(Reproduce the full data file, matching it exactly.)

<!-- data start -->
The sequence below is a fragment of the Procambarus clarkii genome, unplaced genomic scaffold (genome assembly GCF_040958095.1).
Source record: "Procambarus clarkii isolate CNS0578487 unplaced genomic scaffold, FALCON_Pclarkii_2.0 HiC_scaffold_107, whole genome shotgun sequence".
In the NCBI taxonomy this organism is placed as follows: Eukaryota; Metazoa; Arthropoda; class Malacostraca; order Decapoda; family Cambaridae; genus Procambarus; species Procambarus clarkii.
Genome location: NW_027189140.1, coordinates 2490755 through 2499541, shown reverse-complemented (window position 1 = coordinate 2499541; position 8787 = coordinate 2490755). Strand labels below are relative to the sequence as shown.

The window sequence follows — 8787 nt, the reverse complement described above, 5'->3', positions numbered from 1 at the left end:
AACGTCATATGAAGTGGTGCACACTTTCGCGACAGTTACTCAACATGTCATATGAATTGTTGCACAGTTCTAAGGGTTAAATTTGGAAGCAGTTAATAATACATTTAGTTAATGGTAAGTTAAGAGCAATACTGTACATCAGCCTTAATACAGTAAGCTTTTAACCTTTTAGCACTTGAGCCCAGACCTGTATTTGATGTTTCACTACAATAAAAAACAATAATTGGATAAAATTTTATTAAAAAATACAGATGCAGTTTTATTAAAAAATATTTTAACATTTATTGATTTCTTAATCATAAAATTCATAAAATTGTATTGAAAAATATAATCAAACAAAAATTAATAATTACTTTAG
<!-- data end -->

The sequence below is a fragment of the Procambarus clarkii genome, unplaced genomic scaffold (genome assembly GCF_040958095.1).
Source record: "Procambarus clarkii isolate CNS0578487 unplaced genomic scaffold, FALCON_Pclarkii_2.0 HiC_scaffold_107, whole genome shotgun sequence".
In the NCBI taxonomy this organism is placed as follows: Eukaryota; Metazoa; Arthropoda; class Malacostraca; order Decapoda; family Cambaridae; genus Procambarus; species Procambarus clarkii.
Genome location: NW_027189140.1, coordinates 2490755 through 2499541, shown reverse-complemented (window position 1 = coordinate 2499541; position 8787 = coordinate 2490755). Strand labels below are relative to the sequence as shown.

The window sequence follows — 8787 nt, the reverse complement described above, 5'->3', positions numbered from 1 at the left end:
AACGTCATATGAAGTGGTGCACACTTTCGCGACAGTTACTCAACATGTCATATGAATTGTTGCACAGTTCTAAGGGTTAAATTTGGAAGCAGTTAATAATACATTTAGTTAATGGTAAGTTAAGAGCAATACTGTACATCAGCCTTAATACAGTAAGCTTTTAACCTTTTAGCACTTGAGCCCAGACCTGTATTTGATGTTTCACTACAATAAAAAACAATAATTGGATAAAATTTTATTAAAAAATACAGATGCAGTTTTATTAAAAAATATTTTAACATTTATTGATTTCTTAATCATAAAATTCATAAAATTGTATTGAAAAATATAATCAAACAAAAATTAATAATTACTTTAG